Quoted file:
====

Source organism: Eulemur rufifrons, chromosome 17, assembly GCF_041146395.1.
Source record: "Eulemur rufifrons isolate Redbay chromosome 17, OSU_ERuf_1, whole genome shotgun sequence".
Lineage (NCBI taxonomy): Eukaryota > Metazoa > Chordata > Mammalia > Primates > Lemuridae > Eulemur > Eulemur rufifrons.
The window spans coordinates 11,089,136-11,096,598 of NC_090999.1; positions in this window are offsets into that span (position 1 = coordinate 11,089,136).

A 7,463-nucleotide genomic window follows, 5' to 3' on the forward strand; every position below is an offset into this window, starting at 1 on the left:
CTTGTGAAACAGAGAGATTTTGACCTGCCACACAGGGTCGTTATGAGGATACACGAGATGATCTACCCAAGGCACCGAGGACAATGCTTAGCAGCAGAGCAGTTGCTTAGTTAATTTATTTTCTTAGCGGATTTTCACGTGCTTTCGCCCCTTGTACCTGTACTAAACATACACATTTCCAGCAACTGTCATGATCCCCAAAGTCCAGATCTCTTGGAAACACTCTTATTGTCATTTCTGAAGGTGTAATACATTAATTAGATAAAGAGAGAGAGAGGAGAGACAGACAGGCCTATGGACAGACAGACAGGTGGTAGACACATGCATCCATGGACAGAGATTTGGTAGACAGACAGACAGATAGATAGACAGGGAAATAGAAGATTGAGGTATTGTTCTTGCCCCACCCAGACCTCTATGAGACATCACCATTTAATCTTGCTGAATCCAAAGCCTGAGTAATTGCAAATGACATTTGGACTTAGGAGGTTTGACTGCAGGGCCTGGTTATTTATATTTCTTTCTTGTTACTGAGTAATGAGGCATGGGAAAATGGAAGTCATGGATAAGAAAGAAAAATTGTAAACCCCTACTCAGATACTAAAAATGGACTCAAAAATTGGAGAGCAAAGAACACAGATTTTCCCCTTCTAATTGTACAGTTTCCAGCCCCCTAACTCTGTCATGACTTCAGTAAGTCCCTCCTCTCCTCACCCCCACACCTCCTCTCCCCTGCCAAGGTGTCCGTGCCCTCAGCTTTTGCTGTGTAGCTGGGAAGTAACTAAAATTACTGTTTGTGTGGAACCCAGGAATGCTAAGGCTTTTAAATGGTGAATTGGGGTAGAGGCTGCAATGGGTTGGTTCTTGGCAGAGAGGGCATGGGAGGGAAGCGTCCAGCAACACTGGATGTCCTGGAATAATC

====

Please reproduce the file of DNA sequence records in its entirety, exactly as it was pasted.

Source organism: Eulemur rufifrons, chromosome 17, assembly GCF_041146395.1.
Source record: "Eulemur rufifrons isolate Redbay chromosome 17, OSU_ERuf_1, whole genome shotgun sequence".
Lineage (NCBI taxonomy): Eukaryota > Metazoa > Chordata > Mammalia > Primates > Lemuridae > Eulemur > Eulemur rufifrons.
The window spans coordinates 11,089,136-11,096,598 of NC_090999.1; positions in this window are offsets into that span (position 1 = coordinate 11,089,136).

A 7,463-nucleotide genomic window follows, 5' to 3' on the forward strand; every position below is an offset into this window, starting at 1 on the left:
CTTGTGAAACAGAGAGATTTTGACCTGCCACACAGGGTCGTTATGAGGATACACGAGATGATCTACCCAAGGCACCGAGGACAATGCTTAGCAGCAGAGCAGTTGCTTAGTTAATTTATTTTCTTAGCGGATTTTCACGTGCTTTCGCCCCTTGTACCTGTACTAAACATACACATTTCCAGCAACTGTCATGATCCCCAAAGTCCAGATCTCTTGGAAACACTCTTATTGTCATTTCTGAAGGTGTAATACATTAATTAGATAAAGAGAGAGAGAGGAGAGACAGACAGGCCTATGGACAGACAGACAGGTGGTAGACACATGCATCCATGGACAGAGATTTGGTAGACAGACAGACAGATAGATAGACAGGGAAATAGAAGATTGAGGTATTGTTCTTGCCCCACCCAGACCTCTATGAGACATCACCATTTAATCTTGCTGAATCCAAAGCCTGAGTAATTGCAAATGACATTTGGACTTAGGAGGTTTGACTGCAGGGCCTGGTTATTTATATTTCTTTCTTGTTACTGAGTAATGAGGCATGGGAAAATGGAAGTCATGGATAAGAAAGAAAAATTGTAAACCCCTACTCAGATACTAAAAATGGACTCAAAAATTGGAGAGCAAAGAACACAGATTTTCCCCTTCTAATTGTACAGTTTCCAGCCCCCTAACTCTGTCATGACTTCAGTAAGTCCCTCCTCTCCTCACCCCCACACCTCCTCTCCCCTGCCAAGGTGTCCGTGCCCTCAGCTTTTGCTGTGTAGCTGGGAAGTAACTAAAATTACTGTTTGTGTGGAACCCAGGAATGCTAAGGCTTTTAAATGGTGAATTGGGGTAGAGGCTGCAATGGGTTGGTTCTTGGCAGAGAGGGCATGGGAGGGAAGCGTCCAGCAACACTGGATGTCCTGGAATAATC